Well, the first installment of Bookish Headlines went over well, so here’s round two. It’s a hodgepodge of topics, including suggestions about how to organize your books, reasons to read old books in spite of their ‘problematic’ qualities, and a list of Golden Age science fiction novels:
Virginia Woolf? Snob! Richard Wright? Sexist! Dostoevsky? Anti-semite! by Brian Morton via the New York Times
There are some readers who refuse to read books from previous decades or centuries because the authors were sexist or racist or some other -ist, or they won’t read their books because the books contain such things. But Morton argues that it is important to read these books because they provide a window into earlier times, and help us not only to see the flaws of earlier times but to see our blind spots, as well.
‘Identity is a pain in the arse’: Zadie Smith on Political Correctness by Claire Armistead via The Guardian
Zadie Smith speaks out on identity politics, political correctness, and her problem with popular fictional women who are written by men.
There are generally considered to be two different Golden Ages of science fiction, but this list combines those two gilded ages into one list of memorable science fiction novels.
The notion of ‘internal exile’ has become popular, whether it’s called ‘hygge’, ‘mindfulness’ or ‘wellbeing’. It refers to the notion of people turning inward and developing an internal sanctuary to deal with dire events in the outside world. We have the notion of internal exile to thank for some brilliant Russian novels, as well as current design and wellness trends.
It’s not so much poetry slams as a long-suppressed, traditional Basque cultural event being revitalized thanks to the efforts of young women, who according to tradition, shouldn’t be competing in these events at all. The bertsolaritza is an art form involving improvised songs, and it is helping to revitalize interest in the Basque language.
Scientists Are Sharing Their Brilliant, Nerdy, and Adorable Valentine’s Poems on Twitter via IFL Science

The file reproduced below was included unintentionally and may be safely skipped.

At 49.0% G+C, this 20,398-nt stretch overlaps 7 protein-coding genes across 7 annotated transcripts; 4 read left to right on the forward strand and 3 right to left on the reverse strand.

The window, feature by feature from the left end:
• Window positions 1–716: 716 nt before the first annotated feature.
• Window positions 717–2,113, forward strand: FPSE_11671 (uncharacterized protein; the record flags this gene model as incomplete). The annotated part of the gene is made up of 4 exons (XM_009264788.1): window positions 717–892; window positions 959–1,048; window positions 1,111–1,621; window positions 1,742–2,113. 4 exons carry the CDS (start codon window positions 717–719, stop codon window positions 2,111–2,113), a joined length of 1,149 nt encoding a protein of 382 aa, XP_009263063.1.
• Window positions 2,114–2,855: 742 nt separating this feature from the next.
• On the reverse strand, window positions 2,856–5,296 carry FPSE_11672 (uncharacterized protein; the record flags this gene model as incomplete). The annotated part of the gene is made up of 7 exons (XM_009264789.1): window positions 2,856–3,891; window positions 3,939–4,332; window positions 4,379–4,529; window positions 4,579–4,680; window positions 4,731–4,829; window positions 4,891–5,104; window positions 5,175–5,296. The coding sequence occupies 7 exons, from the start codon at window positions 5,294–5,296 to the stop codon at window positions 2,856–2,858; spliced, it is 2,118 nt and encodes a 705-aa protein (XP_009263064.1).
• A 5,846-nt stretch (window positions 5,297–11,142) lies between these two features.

No one ever accused NASA’s scientists of being brilliant poets, but they did create a series of hilarious twitter poems for Valentine’s Day.
When Ron Charles met the woman he eventually married, the two of them sent silly, hand-written poems back and forth to each other. They’ve since ended the tradition, but he misses it. This prompted him to think about how handwriting is becoming a lost art, and how much more magical and lasting handwritten correspondence is than an email, a text, or a tweet.
We’ve all seen rainbow shelves full of books organized by color, or even shelves with rows of spines turned inward to create a minimalistic array of white pages (and we’ve all wondered how the owners then find the books they want to read), but Houzz offered 10 different ways to organize your books that don’t involve color or flipping them the wrong way out.
In recent years, the Nobel Committee for the literature prize has been rocked by multiple scandals, allegations of sexual harassment, and is facing up to the fact that just fifteen women in a century-long history have won the Nobel Prize for Literature. Because of these things, many have lost faith in the committee’s decision-making and went as far as declaring that there would be no Nobel Prize for Literature in 2018 while the committee deals with its internal problems. The Swedish Academy, who runs the Nobel Prize program, has tapped several new voices in literature and book criticism, including 31-year-old Swedish literary critic Mikaela Blomqvist. They’re hoping that new voices who are entirely separated from the previous committee will help to restore the book world’s faith in the Nobel Prize.
In Leigh Bardugo’s Grisha trilogy, the primary setting is a world based upon Russia. Bardugo’s naming scheme does not, however, exactly follow Russian naming conventions. Many fans- particularly Russian fans- have taken issue with this. They feel that, because the world is based upon Russia, it should follow Russian naming conventions. But others, including Bardugo, point out that this is a fantasy world, and while it is heavily flavored by Russian lands and culture, it is still a fantasy world and so is not actually Russia. Tanjeem wants to know if this is actually problematic, or if readers are just being pedantic.
My opinion? They’re being pedantic. If Bardugo’s story had been set in Russia, then I would expect her to follow Russian naming conventions, as Katherine Arden did in her Winternight trilogy. But the Grishaverse is not Earth, and Ravka is not Russia, and therefore I don’t find it necessary for Bardugo to follow those conventions.
Am I a stickler for accuracy in books? Yes, particularly when it comes to weapons and clothing. But names? I’m actually less picky. As long as the names have the same philological grounding as the country they’re based upon (or are in line with the fantasy world they’re part of), then I don’t mind. If you look at just about any fantasy novel based on Culture X, there is sure to be something that isn’t “right” when compared to the source. If the naming conventions, history, or whatever else might be inaccurate in a book are that upsetting, there’s a simple solution: stop reading the book.